Trade for Happ and you’re trading for him to help you win the 2018 World Series. That’s it. That’s the goal. The fringe benefit is getting to know him firsthand — the only Yankee who has been teammates with Happ previously is Neil Walker, and that was only for two months in 2015, so Brian Cashman can’t glean much information about Happ the person from his roster — which is useful information come free agency. Happ helps you win this year and you get a chance to determine whether he can help you win in the future.
3. What’s it going to cost? The million dollar question. Happ is very good and very affordable — trade for him on the July 31st deadline and his luxury tax hit would be about $4.4M, which fits comfortably into the luxury tax plan — and several teams figure to be after him (Mariners, Dodgers, Nationals, Braves, Brewers, etc.), so the team that gets him will have to win the bidding war.
The Yankees, fortunately, have the prospects to win any bidding war. That doesn’t necessarily mean they should pay whatever it takes to get Happ. It just means they’re not at a prospect disadvantage here. They can get pretty much anyone they want. Here are some recent rental starter trades that may serve as a Happ trade benchmark:
- Jaime Garcia: Traded for an organizational top 30 prospect (Zack Littell) and a depth arm (Dietrich Enns).
- Yu Darvish: Traded for a top 50-ish prospect (Willie Calhoun) and two organizational top 30 prospects (Brendon Davis and A.J. Alexy).
- Andrew Cashner: Traded for an organizational to ten prospect (Josh Naylor) and two broken MLB arms (Carter Capps and Jarred Cosart).
- Mike Leake: Traded for an organizational top ten prospect (Keury Mella) and a young MLB ready player (Adam Duvall).
Do any of those seem like a reasonable trade benchmark for Happ? The best match is Darvish, right? And you know what, Happ is pitching much better right now than Darvish was the time of his trade, and he didn’t come with any of the injury red flags either. Darvish was less than two years removed from Tommy John surgery at the time of the trade. Happ has made at least 25 starts in four of the last five years, and the one time he didn’t, it was because he got hit in the head by a line drive.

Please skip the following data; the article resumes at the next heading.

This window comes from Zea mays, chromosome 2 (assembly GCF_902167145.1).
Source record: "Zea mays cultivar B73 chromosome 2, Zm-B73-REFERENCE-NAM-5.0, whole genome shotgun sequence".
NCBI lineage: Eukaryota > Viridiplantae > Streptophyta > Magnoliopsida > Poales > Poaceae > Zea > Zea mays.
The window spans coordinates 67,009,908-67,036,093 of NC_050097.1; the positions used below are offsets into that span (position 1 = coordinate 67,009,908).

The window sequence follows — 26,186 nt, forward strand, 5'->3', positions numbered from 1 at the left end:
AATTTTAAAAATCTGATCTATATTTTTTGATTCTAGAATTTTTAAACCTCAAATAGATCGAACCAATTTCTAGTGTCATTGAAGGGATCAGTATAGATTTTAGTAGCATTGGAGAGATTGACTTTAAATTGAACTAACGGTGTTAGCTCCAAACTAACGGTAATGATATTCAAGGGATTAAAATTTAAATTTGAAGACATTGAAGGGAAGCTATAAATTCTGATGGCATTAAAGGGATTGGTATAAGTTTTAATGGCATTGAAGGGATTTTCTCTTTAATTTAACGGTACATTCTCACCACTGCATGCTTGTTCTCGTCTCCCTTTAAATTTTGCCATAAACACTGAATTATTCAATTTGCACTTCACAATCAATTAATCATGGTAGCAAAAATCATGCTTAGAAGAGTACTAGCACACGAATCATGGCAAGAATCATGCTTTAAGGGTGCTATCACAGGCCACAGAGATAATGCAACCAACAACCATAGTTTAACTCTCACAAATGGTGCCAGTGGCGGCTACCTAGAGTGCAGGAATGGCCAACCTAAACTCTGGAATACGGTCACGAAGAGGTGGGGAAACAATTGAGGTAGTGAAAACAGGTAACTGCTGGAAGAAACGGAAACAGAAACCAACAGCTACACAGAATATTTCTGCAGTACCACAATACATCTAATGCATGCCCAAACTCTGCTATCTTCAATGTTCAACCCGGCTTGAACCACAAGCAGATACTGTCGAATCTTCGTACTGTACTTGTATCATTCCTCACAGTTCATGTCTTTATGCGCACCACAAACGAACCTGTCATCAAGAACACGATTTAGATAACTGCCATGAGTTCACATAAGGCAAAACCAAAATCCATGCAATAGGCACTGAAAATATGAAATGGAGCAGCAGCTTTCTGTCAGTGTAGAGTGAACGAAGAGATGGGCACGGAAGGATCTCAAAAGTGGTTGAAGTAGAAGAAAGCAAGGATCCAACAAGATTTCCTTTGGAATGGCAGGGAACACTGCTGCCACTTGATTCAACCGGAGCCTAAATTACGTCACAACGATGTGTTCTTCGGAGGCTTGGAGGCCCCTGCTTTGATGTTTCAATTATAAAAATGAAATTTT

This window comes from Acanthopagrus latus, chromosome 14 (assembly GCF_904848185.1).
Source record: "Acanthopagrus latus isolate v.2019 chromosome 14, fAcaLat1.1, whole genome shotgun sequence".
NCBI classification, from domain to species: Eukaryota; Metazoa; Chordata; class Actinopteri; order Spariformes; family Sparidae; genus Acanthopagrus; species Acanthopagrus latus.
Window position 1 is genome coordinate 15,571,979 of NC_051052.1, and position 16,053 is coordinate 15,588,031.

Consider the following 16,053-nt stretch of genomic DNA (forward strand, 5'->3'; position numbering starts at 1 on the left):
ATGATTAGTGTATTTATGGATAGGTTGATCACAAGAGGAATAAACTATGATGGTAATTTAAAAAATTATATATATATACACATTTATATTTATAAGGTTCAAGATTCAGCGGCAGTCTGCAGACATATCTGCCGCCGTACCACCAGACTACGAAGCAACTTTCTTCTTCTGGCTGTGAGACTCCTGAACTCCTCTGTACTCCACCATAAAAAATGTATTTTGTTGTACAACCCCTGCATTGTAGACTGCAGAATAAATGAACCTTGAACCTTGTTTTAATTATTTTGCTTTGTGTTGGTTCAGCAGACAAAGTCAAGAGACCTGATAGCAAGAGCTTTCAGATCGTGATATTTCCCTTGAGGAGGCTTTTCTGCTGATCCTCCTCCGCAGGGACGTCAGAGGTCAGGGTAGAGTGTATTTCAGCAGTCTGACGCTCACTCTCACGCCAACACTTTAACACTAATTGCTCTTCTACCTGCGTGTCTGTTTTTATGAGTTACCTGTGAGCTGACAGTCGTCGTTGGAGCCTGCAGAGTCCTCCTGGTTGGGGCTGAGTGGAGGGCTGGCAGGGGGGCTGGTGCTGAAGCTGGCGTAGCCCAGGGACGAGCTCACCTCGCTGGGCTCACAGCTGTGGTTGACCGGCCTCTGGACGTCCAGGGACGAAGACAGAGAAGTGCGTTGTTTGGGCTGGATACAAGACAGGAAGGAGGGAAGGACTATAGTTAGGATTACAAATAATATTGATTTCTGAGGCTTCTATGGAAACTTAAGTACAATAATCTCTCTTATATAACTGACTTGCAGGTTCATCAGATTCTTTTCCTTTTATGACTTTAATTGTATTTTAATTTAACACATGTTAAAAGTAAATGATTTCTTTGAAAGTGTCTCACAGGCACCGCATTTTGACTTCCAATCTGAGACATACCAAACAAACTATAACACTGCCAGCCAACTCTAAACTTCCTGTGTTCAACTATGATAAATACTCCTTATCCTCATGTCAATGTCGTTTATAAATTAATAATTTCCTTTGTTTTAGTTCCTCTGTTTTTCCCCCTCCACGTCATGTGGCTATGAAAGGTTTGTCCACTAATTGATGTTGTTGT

My trade proposal sucks, but I wonder whether the Yankees could build a package around Albert Abreu (a top 100 prospect) and supplement it with a big league ready player the Yankees have no room for like Tyler Wade, Billy McKinney, or Josh Rogers. Something like Abreu, Wade (the Blue Jays desperately need an actual shortstop), and third lower level piece for Happ. Blue Jays fans will say it’s not enough, Yankees fans will say it’s too much. So it goes.
My preference is a younger pitcher with long-term control because the Yankees have a young team and it would be cool to address this year’s pitching needs and future pitching needs with one move. Absent that, I think Happ is the best rental on the market, even better than Cole Hamels given Hamels’ home run issues. Happ’s recent success is not a fluke. He’s elevating his fastball more than ever and pitching inside more effectively. We’ll see how the bidding war plays out. As far as I’m concerned, Happ is a very good and very obvious fit for the Yankees.